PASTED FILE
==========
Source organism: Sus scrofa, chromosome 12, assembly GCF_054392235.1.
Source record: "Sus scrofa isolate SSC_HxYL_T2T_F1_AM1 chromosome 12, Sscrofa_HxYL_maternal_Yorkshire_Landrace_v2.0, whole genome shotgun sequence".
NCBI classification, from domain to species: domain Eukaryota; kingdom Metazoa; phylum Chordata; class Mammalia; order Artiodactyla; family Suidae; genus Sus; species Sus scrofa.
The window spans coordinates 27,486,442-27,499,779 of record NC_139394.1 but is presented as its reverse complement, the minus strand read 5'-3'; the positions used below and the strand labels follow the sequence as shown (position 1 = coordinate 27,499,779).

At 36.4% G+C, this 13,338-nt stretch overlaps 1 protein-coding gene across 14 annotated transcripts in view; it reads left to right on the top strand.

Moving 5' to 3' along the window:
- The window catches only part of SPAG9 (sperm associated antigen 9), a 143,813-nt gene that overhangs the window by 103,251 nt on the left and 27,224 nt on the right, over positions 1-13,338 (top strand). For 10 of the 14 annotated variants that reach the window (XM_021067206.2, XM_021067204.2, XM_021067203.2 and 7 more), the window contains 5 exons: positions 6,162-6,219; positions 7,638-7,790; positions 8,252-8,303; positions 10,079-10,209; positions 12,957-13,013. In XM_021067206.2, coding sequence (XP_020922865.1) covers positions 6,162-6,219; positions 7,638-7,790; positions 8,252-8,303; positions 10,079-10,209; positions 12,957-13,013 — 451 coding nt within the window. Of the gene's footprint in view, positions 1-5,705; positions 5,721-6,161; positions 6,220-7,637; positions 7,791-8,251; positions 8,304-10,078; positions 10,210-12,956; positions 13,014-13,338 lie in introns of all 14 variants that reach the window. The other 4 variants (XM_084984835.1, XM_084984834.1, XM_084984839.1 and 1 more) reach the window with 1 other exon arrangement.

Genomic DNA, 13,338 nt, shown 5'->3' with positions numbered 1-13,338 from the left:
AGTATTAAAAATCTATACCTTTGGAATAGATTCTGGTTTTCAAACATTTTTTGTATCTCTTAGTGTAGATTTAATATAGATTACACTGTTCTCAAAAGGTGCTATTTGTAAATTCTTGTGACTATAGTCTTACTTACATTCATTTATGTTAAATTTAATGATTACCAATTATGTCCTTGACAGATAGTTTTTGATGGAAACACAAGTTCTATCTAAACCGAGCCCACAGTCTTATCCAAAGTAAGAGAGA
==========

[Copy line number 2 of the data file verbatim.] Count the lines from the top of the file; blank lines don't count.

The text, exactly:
Source record: "Sus scrofa isolate SSC_HxYL_T2T_F1_AM1 chromosome 12, Sscrofa_HxYL_maternal_Yorkshire_Landrace_v2.0, whole genome shotgun sequence".